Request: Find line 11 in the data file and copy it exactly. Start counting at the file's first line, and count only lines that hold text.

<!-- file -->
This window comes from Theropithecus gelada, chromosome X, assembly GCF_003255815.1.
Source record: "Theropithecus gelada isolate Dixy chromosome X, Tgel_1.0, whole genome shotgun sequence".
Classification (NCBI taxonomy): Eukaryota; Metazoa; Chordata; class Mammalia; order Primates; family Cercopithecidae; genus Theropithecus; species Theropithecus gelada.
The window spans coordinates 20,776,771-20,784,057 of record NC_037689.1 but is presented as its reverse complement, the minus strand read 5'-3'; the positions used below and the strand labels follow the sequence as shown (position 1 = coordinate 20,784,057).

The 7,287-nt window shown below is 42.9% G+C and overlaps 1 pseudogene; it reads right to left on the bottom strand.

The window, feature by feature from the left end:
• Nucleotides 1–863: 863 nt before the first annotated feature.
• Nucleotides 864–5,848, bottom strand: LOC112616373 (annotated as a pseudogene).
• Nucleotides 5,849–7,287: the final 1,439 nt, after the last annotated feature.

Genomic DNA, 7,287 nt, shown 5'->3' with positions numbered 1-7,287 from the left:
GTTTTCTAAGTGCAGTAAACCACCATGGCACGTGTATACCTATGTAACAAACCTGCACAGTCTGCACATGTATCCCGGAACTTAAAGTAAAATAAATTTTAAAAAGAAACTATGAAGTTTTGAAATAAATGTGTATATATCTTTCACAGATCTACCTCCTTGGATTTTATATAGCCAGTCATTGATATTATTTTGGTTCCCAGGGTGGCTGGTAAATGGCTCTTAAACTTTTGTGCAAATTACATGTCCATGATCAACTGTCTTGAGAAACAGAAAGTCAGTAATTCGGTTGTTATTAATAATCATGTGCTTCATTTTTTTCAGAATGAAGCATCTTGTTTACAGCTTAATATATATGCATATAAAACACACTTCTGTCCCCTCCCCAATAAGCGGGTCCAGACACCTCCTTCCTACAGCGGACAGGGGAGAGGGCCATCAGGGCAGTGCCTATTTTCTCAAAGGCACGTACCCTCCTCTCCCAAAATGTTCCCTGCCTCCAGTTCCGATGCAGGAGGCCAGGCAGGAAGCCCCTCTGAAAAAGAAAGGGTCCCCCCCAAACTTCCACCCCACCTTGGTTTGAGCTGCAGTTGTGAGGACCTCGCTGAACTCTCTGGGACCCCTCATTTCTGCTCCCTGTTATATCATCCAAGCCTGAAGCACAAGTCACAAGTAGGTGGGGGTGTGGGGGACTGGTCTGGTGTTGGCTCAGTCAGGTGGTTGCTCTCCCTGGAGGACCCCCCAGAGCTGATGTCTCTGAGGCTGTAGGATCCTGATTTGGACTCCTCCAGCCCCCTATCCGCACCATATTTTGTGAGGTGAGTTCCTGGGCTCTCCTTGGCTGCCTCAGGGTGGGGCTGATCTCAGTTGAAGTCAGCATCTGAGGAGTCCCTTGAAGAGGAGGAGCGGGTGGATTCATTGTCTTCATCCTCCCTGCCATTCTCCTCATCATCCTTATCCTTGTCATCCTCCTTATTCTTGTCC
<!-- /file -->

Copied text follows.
GTTTTCTAAGTGCAGTAAACCACCATGGCACGTGTATACCTATGTAACAAACCTGCACAGTCTGCACATGTATCCCGGAACTTAAAGTAAAATAAATTTTAAAAAGAAACTATGAAGTTTTGAAATAAATGTGTATATATCTTTCACAGATCTACCTCCTTGGATTTTATATAGCCAGTCATTGATATTATTTTGGTTCCCAGGGTGGCTGGTAAATGGCTCTTAAACTTTTGTGCAAATTACATGTCCATGATCAACTGTCTTGAGAAACAGAAAGTCAGTAATTCGGTTGTTATTAATAATCATGTGCTTCATTTTTTTCAGAATGAAGCATCTTGTTTACAGCTTAATATATATGCATATAAAACACACTTCTGTCCCCTCCCCAATAAGCGGGTCCAGACACCTCCTTCCTACAGCGGACAGGGGAGAGGGCCATCAGGGCAGTGCCTATTTTCTCAAAGGCACGTACCCTCCTCTCCCAAAATGTTCCCTGCCTCCAGTTCCGATGCAGGAGGCCAGGCAGGAAGCCCCTCTGAAAAAGAAAGGGTCCCCCCCAAACTTCCACCCCACCTTGGTTTGAGCTGCAGTTGTGAGGACCTCGCTGAACTCTCTGGGACCCCTCATTTCTGCTCCCTGTTATATCATCCAAGCCTGAAGCACAAGTCACAAGTAGGTGGGGGTGTGGGGGACTGGTCTGGTGTTGGCTCAGTCAGGTGGTTGCTCTCCCTGGAGGACCCCCCAGAGCTGATGTCTCTGAGGCTGTAGGATCCTGATTTGGACTCCTCCAGCCCCCTATCCGCACCATATTTTGTGAGGTGAGTTCCTGGGCTCTCCTTGGCTGCCTCAGGGTGGGGCTGATCTCAGTTGAAGTCAGCATCTGAGGAGTCCCTTGAAGAGGAGGAGCGGGTGGATTCATTGTCTTCATCCTCCCTGCCATTCTCCTCATCATCCTTATCCTTGTCATCCTCCTTATTCTTGTCC